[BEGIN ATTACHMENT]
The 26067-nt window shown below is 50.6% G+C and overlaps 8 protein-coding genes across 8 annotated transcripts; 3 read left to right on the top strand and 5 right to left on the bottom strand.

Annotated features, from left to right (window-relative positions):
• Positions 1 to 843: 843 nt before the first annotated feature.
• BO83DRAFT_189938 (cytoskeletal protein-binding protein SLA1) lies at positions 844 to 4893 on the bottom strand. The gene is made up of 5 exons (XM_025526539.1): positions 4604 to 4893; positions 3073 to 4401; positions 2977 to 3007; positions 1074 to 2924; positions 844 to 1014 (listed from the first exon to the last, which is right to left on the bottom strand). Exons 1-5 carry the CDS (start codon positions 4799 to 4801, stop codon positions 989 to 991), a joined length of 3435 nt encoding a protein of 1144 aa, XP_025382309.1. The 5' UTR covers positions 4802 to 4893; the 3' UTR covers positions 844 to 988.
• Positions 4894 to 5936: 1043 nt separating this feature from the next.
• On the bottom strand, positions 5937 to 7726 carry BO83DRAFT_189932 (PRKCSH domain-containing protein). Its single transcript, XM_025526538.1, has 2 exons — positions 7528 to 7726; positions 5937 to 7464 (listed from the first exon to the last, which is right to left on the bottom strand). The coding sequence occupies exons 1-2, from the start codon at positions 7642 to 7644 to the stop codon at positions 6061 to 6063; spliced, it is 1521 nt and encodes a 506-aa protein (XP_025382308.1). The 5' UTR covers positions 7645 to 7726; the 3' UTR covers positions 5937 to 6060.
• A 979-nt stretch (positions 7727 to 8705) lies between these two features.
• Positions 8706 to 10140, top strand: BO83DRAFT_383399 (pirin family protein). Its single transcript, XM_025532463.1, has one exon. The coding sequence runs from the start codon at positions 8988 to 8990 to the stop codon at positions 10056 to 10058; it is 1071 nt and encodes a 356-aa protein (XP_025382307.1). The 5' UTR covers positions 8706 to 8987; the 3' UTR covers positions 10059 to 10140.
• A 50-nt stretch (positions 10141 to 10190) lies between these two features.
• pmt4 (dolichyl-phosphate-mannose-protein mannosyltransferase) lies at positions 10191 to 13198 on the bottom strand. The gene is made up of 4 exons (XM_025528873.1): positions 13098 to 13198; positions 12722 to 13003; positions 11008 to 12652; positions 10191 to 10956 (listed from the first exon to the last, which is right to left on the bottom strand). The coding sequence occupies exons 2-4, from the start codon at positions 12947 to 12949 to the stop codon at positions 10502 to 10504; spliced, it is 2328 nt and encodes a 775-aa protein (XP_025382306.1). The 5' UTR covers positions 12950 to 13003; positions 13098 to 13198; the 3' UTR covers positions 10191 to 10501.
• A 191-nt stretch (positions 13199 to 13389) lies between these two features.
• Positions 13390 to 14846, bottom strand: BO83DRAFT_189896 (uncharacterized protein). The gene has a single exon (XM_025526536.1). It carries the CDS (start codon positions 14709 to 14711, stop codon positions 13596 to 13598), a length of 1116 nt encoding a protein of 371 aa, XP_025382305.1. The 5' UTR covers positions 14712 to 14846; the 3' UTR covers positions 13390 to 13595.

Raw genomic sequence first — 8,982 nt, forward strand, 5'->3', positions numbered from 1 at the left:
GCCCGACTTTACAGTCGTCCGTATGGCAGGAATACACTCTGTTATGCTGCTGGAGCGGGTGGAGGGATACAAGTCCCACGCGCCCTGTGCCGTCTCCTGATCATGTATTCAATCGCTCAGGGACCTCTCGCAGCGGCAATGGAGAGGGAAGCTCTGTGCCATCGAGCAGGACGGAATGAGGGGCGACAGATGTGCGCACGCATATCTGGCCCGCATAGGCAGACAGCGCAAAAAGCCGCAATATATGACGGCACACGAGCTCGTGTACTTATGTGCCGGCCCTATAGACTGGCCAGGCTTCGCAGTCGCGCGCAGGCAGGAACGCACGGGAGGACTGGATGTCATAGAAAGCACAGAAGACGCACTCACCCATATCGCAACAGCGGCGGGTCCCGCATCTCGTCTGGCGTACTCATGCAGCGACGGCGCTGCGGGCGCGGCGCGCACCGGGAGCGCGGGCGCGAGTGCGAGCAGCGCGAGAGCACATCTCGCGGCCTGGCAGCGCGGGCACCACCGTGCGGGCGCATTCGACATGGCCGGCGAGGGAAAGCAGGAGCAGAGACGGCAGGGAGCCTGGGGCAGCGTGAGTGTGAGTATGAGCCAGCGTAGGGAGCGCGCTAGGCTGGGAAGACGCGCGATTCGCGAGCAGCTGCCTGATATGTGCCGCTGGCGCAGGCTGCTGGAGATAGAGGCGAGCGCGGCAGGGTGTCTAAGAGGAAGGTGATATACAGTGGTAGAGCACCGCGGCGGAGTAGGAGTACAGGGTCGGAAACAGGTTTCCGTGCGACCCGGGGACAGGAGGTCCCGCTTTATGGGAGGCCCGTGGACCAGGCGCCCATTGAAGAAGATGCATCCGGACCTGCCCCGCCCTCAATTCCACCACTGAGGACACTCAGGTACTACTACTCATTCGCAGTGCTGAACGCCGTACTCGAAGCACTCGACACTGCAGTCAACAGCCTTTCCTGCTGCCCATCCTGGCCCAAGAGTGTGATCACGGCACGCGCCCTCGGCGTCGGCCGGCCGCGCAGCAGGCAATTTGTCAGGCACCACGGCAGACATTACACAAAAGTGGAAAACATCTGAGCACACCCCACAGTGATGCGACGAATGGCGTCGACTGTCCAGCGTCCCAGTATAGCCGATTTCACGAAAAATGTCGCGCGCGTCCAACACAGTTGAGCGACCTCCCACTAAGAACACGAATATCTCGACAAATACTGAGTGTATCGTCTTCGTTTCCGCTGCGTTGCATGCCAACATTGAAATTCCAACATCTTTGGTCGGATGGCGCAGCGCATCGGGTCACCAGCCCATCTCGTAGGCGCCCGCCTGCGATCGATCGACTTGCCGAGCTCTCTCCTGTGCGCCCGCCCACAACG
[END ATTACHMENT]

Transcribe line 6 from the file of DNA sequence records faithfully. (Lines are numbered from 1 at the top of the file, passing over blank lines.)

• On the bottom strand, positions 5937 to 7726 carry BO83DRAFT_189932 (PRKCSH domain-containing protein). Its single transcript, XM_025526538.1, has 2 exons — positions 7528 to 7726; positions 5937 to 7464 (listed from the first exon to the last, which is right to left on the bottom strand). The coding sequence occupies exons 1-2, from the start codon at positions 7642 to 7644 to the stop codon at positions 6061 to 6063; spliced, it is 1521 nt and encodes a 506-aa protein (XP_025382308.1). The 5' UTR covers positions 7645 to 7726; the 3' UTR covers positions 5937 to 6060.